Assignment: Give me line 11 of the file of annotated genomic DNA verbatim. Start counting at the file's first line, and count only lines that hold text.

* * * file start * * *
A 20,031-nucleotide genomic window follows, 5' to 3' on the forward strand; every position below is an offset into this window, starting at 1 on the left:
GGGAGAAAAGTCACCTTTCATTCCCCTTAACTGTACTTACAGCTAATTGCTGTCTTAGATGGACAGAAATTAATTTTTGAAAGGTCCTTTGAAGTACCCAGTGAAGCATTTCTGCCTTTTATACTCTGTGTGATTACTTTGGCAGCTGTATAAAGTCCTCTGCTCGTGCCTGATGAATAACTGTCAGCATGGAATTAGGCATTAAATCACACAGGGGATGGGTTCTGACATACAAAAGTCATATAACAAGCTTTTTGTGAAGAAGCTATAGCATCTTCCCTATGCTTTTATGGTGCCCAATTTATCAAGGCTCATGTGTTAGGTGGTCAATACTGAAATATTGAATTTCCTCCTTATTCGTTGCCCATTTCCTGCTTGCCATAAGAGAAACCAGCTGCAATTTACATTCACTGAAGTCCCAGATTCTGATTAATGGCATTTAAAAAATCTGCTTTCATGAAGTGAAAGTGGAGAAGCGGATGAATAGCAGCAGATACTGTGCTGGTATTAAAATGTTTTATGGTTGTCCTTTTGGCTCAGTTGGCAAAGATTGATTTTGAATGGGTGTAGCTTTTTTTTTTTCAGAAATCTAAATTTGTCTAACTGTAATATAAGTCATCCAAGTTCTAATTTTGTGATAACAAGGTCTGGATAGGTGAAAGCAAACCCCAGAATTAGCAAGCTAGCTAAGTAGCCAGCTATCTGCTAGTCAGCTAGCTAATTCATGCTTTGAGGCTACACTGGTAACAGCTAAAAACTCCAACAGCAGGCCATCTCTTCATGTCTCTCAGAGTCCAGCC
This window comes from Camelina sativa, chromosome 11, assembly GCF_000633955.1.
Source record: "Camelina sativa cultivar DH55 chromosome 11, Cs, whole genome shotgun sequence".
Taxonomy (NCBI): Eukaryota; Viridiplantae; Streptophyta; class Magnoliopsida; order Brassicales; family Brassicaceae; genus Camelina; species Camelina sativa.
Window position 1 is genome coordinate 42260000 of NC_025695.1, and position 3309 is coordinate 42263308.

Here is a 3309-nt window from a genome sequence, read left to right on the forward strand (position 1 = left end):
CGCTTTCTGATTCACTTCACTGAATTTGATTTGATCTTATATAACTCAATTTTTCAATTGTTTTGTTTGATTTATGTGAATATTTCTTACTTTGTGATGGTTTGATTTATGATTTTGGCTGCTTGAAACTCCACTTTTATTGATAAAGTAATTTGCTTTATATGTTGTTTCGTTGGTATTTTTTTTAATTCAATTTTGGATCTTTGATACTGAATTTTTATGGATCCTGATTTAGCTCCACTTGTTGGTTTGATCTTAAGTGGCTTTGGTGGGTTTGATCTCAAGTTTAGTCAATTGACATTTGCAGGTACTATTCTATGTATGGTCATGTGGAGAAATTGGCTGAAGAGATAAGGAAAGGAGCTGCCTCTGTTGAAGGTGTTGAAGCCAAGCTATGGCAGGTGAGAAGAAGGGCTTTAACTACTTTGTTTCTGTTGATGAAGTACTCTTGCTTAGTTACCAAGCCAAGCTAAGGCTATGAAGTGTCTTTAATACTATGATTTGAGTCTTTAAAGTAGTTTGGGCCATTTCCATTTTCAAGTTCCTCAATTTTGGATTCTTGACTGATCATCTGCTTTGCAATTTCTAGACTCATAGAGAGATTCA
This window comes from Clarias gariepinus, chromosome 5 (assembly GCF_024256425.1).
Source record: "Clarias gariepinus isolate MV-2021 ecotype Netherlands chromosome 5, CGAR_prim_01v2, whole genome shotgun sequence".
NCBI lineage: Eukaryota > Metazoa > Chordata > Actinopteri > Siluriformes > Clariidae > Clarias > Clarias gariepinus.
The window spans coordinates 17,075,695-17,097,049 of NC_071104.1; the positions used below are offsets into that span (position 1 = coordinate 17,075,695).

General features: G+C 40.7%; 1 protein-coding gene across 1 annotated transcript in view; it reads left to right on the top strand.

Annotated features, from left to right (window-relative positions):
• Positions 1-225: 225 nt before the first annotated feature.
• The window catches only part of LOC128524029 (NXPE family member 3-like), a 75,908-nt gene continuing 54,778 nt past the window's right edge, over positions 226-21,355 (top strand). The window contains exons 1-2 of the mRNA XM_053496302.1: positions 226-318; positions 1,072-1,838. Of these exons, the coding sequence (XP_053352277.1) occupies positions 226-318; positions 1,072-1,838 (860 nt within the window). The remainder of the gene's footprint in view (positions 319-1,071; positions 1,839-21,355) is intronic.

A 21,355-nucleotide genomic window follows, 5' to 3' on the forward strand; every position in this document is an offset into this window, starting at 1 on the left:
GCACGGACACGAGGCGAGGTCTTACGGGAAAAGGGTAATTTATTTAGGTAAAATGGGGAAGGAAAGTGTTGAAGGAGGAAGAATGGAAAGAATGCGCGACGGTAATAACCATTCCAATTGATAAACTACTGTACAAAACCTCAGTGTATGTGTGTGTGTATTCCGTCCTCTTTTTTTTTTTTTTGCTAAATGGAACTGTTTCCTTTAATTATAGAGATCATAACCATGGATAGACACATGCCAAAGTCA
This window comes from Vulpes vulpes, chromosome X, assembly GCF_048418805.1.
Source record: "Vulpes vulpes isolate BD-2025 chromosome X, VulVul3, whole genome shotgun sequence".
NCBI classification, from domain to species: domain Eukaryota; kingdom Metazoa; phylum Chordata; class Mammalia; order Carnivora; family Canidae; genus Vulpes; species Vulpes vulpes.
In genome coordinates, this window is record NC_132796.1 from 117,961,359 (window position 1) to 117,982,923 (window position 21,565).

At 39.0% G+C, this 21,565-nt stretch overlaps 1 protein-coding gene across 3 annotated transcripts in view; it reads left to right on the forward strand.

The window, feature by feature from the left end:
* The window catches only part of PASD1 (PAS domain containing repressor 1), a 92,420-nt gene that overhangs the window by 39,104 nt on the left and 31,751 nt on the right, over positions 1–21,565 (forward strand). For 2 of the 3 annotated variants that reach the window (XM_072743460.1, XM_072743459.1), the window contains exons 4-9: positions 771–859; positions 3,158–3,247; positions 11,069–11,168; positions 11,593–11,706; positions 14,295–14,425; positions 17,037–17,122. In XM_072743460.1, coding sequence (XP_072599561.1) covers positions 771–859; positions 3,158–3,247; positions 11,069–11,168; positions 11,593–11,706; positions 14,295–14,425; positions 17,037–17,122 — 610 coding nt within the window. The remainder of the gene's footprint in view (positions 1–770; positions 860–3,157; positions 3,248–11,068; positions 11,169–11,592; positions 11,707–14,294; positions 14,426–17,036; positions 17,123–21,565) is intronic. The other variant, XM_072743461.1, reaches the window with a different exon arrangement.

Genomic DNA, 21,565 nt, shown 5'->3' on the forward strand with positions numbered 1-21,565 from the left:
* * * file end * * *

NCBI lineage: Eukaryota > Metazoa > Chordata > Actinopteri > Siluriformes > Clariidae > Clarias > Clarias gariepinus.